Otherwise, the gunplay itself is one of the areas which feels sharp, and more immediate than its older sibling. AI enemies don’t pose much of a challenge however, even as they wander around the map fairly aimlessly in groups of three or four. Others will be clustered around a lone vehicle, waiting to be picked off by a well-placed sniper shot (or a not-so-well placed shot, as a round in the arm seems to do the trick).
It’s the drones and autonomous vehicles where the ante is well and truly upped, since they are ruthless in their pursuits and pack a heavier punch than mere mortals. The new prone camouflage can occasionally be used to evade these foes, but in most areas, aesthetically the effect is pretty pathetic, just a few blobs of dirt strewn across your characters arms as they lie motionless.
The rest of the visuals have their flashes of brilliance, with the sunrise breaking through the trees as the day/night cycle transforms the landscape, but otherwise it’s largely as expected for the current generation at this stage, and doesn’t leap forward in any particular area from Wildlands.
Ultimately, Ghost Recon is suffering an identity crisis. Last stand or not, the team doesn't seem exactly sure where they want the series to go, or what story they are trying to tell. A linear narrative might have been more effective in holding our attention on the journey of this character, and we get a few glimpses into what that narrative might have been through cutscenes (albeit with decidedly dated and distracting lip-sync), as it’s those images that stick in our minds more than trekking across endless kilometres of fairly samey terrain to reach another bad guy to fight or side mission to be distracted by.
Instead, the open world seems unfocused, and far from the concentrated, dense, and varied landscape we’d hoped for in a (slightly) smaller map compared to Wildlands. We find ourselves longing for that game’s open spaces so at least we can drive vehicles without bouncing them off rocks every few minutes. Guns are disposable and so upgrading them seems futile, even more so given rarity seems to make little difference to their effectiveness in combat. There’s a few nice elements on show here, but not enough to keep our attention from half a dozen other games which do all of them better, not only with more originality, but with more character of their own, and that’s what Ghost Recon sadly lacks.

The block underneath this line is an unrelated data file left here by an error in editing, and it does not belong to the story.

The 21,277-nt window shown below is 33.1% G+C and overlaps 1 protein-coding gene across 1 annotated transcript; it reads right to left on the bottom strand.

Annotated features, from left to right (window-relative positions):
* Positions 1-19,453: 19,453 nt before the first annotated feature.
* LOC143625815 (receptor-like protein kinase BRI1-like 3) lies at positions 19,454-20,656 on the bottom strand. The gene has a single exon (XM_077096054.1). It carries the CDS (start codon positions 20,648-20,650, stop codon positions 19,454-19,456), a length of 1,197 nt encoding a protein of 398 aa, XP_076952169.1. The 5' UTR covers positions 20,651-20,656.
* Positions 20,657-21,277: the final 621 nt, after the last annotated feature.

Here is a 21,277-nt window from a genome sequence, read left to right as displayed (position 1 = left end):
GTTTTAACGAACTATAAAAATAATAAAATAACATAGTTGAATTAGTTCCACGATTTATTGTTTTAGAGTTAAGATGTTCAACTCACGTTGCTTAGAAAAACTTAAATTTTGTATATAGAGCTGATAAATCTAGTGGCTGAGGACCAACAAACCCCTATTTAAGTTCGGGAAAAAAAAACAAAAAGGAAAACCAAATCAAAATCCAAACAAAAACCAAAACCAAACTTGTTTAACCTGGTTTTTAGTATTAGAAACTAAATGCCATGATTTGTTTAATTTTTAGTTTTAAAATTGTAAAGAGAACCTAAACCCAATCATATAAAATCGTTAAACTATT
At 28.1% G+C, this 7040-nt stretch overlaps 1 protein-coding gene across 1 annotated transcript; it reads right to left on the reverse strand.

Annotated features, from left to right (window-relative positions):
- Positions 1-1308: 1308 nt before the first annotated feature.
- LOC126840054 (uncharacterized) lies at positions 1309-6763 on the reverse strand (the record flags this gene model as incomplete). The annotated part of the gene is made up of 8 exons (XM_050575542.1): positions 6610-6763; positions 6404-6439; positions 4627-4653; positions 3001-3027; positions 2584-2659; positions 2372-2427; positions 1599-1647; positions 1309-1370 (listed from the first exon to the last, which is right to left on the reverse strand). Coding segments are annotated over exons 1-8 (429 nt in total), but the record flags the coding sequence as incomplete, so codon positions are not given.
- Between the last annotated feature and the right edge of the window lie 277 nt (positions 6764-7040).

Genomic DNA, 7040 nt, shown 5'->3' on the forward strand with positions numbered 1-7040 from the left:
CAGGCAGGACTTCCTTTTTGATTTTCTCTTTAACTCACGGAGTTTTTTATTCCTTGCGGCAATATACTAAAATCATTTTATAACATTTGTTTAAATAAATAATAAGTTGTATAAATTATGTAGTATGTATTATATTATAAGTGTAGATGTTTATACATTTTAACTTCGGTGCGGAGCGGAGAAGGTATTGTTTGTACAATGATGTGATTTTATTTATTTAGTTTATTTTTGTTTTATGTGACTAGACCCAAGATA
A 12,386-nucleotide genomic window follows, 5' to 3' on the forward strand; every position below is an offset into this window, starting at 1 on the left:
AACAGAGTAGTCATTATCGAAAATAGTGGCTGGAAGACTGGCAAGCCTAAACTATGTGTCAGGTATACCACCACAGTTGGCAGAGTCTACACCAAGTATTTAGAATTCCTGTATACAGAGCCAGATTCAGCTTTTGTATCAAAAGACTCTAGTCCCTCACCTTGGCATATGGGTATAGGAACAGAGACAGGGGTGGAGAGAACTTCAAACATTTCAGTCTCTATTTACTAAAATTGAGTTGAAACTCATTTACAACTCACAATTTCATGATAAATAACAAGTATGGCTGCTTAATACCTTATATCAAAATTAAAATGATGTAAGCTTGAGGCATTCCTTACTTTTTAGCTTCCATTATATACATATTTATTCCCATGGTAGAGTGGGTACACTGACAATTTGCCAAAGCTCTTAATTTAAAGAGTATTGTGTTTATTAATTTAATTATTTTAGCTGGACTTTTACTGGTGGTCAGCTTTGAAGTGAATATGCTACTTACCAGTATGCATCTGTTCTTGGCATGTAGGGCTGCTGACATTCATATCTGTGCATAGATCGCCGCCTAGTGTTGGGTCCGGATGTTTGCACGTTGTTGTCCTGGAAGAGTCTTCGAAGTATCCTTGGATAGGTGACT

Gears 5 continues the story thread that was started in Gears of War 4, dropping Kait into the role of main protagonist supported by Del and an upgraded Jack bot – the latter being playable for the first time in Gears' history – in both the co-op campaign (for up to three players locally or online) and returning Horde mode.
Jumping into Versus mode, the game’s multiplayer offering, for the first time can be daunting. Arcade is casual, class-based fun with loadouts unique to each character, which in no way prepares you for the competitive scene. At the other end of the scale, there's the Ranked playlist. Even with cross-play disabled, and those pesky mouse and keyboarders kept at bay, you'll occasionally run into God-like players who are capable of carrying their (and hopefully your) team single-handedly, especially in King of the Hill and Escalation. The non-ranked versus is more accessible and co-op against AI is a good way of learning map layouts and weapon spawns, while providing a safe environment in which to practice with the Gnasher, though the difficulty can be ramped up to suit all skill levels.
Horde and Escape, though very different, complement each other. The former, a mainstay of the franchise, tasks five players with surviving 50 waves of increasingly difficult enemies, whilst the latter offers a more bite-sized co-op experience. Your three-person team, having infiltrated a Swarm hive and planted a Venom bomb to destroy it from within, must escape before the deadly gas kills you, too. Beginning only with a sidearm and limited rounds, you'll want to be conservative with ammo until your party has tooled up.
In both modes, duplicate characters are forbidden, which can cause problems when matchmaking. Levelling up and completing matches will award Skill Cards to further raise your damage dealing and survivability. These Skill Cards will allow you to hold your own on higher difficulties but if someone has already bagsied your main, you're left with the choice of using an under-levelled character or re-queuing. Regardless, there's no barrier of entry and all of our encounters through matchmaking have been positive, though not always successful.
Despite a few minor issues, the new Gears recipe is the best yet. The story has enough presence without overstaying its welcome, open world areas are a nice addition and there's adequate co-op activities outside of the campaign to complete the package for anyone averse to PvP.